Photo of Mayor Nutter in Citizen’s Bank skybox by Bradley Maule
Everyone has some kind of novel or desperate idea to get money for the schools; at this point, I wouldn’t be surprised to learn Mayor Nutter had been to Lourdes. The latest pitch comes from Councilman Jim Kenney, whose own novel idea involves city rentals — at the stadiums.
After the mayor asked for donations so students could get school supplies (I can’t believe I just wrote that sentence), Kenney suggested the city rent out the skyboxes it controls at the Linc, Citizen’s Bank Park and Wells Fargo Center. As it stands now, the tickets for those boxes go to schools, non-profits, staffers and friends of elected officials,” according to CBS 3. Ah, “friends of elected officials.”
Photo by Laura Kicey
It’s a bummer when your own part of town gets the cold shoulder from its neighboring sections. Honestly, I love all of Philly. If I could write one giant love note praising every single aspect, ugly and beautiful, I would. But when it comes to Northeast Philadelphia, where I grew up, it often seems to [...]
It took some time, but the Philadelphia Housing Authority (PHA) finally decided to sell some 196 properties the agency has owned since the 1960s and ’70s that were bearing no revenue fruit. Yesterday morning PHA held an auction, and while some people were glad to get an opportunity to bid on beloved homes, others felt unprepared.
“The toughest thing about these auctions is they won’t let people into the properties,” one developer told City Paper. But another bidder said he was able to inspect the properties, and indeed the list of homes to be auctioned was made public well before yesterday.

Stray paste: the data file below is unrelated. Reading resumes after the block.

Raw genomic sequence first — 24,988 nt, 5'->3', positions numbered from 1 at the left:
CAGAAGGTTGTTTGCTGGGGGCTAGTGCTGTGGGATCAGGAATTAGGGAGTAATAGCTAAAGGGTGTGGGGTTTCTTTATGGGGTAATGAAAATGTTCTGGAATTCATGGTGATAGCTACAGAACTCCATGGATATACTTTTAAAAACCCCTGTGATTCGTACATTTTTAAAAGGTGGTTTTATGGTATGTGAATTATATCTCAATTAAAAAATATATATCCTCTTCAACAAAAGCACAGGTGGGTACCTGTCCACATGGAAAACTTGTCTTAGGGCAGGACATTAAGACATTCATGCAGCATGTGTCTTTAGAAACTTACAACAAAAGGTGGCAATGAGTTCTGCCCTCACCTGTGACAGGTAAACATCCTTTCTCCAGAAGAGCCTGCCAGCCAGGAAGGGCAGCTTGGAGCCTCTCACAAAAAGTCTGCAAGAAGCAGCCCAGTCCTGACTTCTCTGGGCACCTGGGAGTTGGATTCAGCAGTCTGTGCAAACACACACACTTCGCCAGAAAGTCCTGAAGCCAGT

That’s how Laverne Simms knew to come to the auction to bid on a row home on North Etting Street in North Philadelphia. It was Simms’ family home until seven years ago, when her elderly mother moved out; she won the home for $9,000. “I can’t wait to get her back there,” Simms told the Inquirer of her mother, whose home it will be once again.
Screen grab from Kwelia’s interactive rental heat map.
Here’s what we want to say to startup Kwelia: If loving you is wrong, we don’t wanna be right. The self-professed data geeks help real estate professionals by collecting and analyzing information about the rental market: what’s hot, what’s trending, what competitive pricing would look like.
That doesn’t necessarily sound like it would be to a consumer’s benefit. But Kwelia also provides info about Philadelphia rentals and free tools to regular folk. Take, for instance, the company’s interactive heat map of rental prices in Philadelphia for the month of May: It’s a really helpful look at what’s going on in the city in terms of affordability–as long as you understand the reasons behind the prices.
The Frank Rizzo mural in the Italian Market. Via Wikimedia Commons. Photo by Massimo Catarinella.
Two bedrooms. Two levels. Central air. A private backyard. One-car garage. Washer-dryer. For $850 per month. In a neighborhood with pretty much no crime. So what’s the problem?
Businessman/philanthropist David Magerman is the kind of guy who makes things happen. The founder of Kohelet and the owner of Michael Solomonov’s Citron and Rose sees a need in his community and works to fill it. He sat down for the inaugural Property Profile.